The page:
Now Schmidt and Jenko have to stop a dangerous new drug before it gets out of Sagan High School and infiltrates all of teendom. While doing so, they have to make sure they’re not expelled, have to get in with the high-school dealers, and otherwise have to blend in as teens. Due to a clever mix-up, however, Schmidt is mistaken for the fake ID that was made for Jenko, so Jenko’s signed up in nerdy classes and Schmidt’s supposed to be a track star. The double fish-out-of-water trick is pretty good.

Hi-jinks ensue and Schmidt falls for Molly (Larson) while zeroing in on Eric (Franco) as the main dealer in the school. During the beginning of the film’s climax, check if you see the fun twist coming.


21 Jump Street is a very clever, very self-aware film. Jonah Hill shows a real flair for dialogue and genuine comedy with this script. Every cliche of the original TV show is skewered, then exaggerated. Teenagers are depicted with some honesty, although it’s still bothersome that we have yet another Hollywood film that has decided all teenagers are 100% susceptible to peer pressure and that every teenager you know will drink like a sailor and throw caution to the wind at a party.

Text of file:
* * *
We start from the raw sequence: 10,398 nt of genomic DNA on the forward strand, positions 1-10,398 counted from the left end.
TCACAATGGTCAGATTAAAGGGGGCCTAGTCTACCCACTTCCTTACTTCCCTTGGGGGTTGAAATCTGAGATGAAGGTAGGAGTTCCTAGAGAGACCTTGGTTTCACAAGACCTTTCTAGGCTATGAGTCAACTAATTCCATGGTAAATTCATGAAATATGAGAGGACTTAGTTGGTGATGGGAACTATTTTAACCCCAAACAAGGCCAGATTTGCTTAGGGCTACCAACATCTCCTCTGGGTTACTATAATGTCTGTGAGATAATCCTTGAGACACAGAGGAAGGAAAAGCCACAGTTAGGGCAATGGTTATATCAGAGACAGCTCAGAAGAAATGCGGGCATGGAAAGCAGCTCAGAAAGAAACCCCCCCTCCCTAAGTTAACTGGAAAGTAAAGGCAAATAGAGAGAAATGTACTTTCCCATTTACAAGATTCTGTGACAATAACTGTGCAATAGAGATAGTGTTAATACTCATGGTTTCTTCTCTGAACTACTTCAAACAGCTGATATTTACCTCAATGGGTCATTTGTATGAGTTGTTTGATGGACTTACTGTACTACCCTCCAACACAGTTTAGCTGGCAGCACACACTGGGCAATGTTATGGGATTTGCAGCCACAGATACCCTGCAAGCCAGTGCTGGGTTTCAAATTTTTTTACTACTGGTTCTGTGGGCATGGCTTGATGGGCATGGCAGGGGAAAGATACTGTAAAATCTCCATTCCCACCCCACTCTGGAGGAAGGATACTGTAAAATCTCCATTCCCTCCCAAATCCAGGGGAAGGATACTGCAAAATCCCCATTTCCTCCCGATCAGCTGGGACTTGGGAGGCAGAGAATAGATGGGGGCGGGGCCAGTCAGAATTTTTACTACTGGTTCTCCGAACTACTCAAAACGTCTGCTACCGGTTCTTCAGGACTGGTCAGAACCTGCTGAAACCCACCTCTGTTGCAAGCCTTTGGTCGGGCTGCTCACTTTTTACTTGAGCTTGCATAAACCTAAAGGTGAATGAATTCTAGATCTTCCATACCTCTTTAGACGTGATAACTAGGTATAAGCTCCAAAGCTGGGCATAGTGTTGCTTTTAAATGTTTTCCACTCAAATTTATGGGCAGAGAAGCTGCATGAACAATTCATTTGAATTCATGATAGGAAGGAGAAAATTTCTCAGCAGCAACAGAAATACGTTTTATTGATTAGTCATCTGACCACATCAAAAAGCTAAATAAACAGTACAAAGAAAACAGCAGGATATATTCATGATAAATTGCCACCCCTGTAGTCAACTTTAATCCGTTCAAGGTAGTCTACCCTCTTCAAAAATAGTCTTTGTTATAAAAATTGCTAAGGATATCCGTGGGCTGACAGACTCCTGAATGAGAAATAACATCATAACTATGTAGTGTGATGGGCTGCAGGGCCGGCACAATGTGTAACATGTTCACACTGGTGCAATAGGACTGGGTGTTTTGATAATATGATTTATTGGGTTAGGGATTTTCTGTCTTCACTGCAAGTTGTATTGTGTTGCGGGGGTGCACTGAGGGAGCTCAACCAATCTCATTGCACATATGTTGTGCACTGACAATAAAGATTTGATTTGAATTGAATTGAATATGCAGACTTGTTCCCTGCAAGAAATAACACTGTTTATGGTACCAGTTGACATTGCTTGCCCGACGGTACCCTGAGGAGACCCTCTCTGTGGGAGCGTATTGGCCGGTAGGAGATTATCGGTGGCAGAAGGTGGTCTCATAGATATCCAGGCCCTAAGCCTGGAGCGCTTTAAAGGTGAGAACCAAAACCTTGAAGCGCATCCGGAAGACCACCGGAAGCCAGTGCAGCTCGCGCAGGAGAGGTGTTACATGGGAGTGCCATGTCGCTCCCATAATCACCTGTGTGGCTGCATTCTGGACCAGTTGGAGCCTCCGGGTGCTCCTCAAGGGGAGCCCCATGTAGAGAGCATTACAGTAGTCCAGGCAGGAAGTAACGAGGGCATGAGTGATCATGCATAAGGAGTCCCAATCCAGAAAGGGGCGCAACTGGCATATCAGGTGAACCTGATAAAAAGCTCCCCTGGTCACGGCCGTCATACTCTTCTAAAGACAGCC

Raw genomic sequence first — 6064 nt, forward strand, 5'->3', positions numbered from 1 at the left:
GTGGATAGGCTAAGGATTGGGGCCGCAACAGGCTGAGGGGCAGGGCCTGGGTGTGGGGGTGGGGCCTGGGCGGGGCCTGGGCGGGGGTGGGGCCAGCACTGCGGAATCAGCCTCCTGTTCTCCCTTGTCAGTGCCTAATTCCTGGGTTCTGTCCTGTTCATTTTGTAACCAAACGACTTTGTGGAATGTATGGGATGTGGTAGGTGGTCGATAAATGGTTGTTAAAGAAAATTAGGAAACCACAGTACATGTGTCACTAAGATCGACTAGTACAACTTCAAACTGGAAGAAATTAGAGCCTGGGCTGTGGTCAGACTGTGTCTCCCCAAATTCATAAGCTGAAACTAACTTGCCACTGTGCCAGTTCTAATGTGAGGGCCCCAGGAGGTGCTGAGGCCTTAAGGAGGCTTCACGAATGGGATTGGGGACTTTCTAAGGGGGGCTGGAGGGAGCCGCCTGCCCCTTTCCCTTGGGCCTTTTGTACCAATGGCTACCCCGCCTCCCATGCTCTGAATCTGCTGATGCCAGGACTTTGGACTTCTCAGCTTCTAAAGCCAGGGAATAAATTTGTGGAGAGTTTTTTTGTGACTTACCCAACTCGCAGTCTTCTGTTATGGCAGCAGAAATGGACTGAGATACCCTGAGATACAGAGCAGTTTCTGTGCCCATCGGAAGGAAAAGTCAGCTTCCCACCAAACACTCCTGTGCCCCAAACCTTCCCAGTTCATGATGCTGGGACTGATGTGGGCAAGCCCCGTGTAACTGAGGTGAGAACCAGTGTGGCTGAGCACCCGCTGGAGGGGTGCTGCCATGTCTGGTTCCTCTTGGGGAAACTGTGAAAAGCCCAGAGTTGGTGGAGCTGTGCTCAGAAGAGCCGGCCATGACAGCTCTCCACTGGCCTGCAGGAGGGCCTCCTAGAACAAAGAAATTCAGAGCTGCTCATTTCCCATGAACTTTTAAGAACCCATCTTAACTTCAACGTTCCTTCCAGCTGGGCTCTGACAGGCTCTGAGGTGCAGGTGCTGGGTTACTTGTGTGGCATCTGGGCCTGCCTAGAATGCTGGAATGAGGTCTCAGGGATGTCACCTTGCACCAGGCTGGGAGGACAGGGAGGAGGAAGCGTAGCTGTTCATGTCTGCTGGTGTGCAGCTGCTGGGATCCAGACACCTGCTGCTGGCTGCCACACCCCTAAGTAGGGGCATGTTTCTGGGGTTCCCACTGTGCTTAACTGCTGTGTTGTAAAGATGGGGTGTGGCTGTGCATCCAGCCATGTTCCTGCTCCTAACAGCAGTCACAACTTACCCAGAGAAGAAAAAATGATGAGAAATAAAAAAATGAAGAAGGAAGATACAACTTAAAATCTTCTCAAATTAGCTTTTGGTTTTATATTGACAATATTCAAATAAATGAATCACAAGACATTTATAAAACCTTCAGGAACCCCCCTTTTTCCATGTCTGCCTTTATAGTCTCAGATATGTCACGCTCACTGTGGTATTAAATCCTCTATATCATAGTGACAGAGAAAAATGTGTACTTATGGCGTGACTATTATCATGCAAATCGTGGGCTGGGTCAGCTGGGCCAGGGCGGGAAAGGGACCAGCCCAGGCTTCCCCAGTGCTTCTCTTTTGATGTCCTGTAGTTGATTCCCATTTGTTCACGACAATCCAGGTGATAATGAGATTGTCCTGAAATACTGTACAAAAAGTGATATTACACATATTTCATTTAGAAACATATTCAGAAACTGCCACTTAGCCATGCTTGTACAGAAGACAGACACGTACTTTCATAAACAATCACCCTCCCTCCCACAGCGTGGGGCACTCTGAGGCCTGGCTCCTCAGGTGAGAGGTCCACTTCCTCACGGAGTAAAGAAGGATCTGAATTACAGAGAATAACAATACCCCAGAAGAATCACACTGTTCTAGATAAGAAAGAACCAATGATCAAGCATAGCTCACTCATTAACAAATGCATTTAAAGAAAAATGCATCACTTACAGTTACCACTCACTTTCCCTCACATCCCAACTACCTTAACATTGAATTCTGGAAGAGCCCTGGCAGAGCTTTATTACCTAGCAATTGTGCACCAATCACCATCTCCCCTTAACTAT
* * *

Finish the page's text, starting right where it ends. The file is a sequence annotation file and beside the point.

But this is a film of some caricature, which is shown from the start, so these depictions, including those of Ms. Griggs (Kemper) and the principal are forgivable.

Comedy is mined from every possible moment, and most of it stems from the characters and their motivations and actions– so it is natural and at times extremely funny. You will appreciate the time that directors Lord and Miller take to let scenes unfold and push the comedy to a higher, but also more fundamental, level.